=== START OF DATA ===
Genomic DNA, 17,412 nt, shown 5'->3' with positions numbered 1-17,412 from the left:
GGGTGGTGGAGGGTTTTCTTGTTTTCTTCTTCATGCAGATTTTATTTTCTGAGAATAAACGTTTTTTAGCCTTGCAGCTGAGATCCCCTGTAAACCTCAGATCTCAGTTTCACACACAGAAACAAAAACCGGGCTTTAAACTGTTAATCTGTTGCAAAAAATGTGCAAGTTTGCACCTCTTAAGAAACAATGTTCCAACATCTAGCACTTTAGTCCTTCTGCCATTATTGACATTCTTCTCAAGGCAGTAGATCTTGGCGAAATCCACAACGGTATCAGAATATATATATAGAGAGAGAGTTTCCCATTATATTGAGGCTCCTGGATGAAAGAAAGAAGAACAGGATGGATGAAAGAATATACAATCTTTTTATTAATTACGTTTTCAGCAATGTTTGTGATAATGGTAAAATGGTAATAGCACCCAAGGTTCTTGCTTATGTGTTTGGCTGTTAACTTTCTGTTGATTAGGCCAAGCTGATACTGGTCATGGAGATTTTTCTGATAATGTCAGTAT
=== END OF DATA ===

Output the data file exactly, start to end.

Genomic DNA, 17,412 nt, shown 5'->3' with positions numbered 1-17,412 from the left:
GGGTGGTGGAGGGTTTTCTTGTTTTCTTCTTCATGCAGATTTTATTTTCTGAGAATAAACGTTTTTTAGCCTTGCAGCTGAGATCCCCTGTAAACCTCAGATCTCAGTTTCACACACAGAAACAAAAACCGGGCTTTAAACTGTTAATCTGTTGCAAAAAATGTGCAAGTTTGCACCTCTTAAGAAACAATGTTCCAACATCTAGCACTTTAGTCCTTCTGCCATTATTGACATTCTTCTCAAGGCAGTAGATCTTGGCGAAATCCACAACGGTATCAGAATATATATATAGAGAGAGAGTTTCCCATTATATTGAGGCTCCTGGATGAAAGAAAGAAGAACAGGATGGATGAAAGAATATACAATCTTTTTATTAATTACGTTTTCAGCAATGTTTGTGATAATGGTAAAATGGTAATAGCACCCAAGGTTCTTGCTTATGTGTTTGGCTGTTAACTTTCTGTTGATTAGGCCAAGCTGATACTGGTCATGGAGATTTTTCTGATAATGTCAGTAT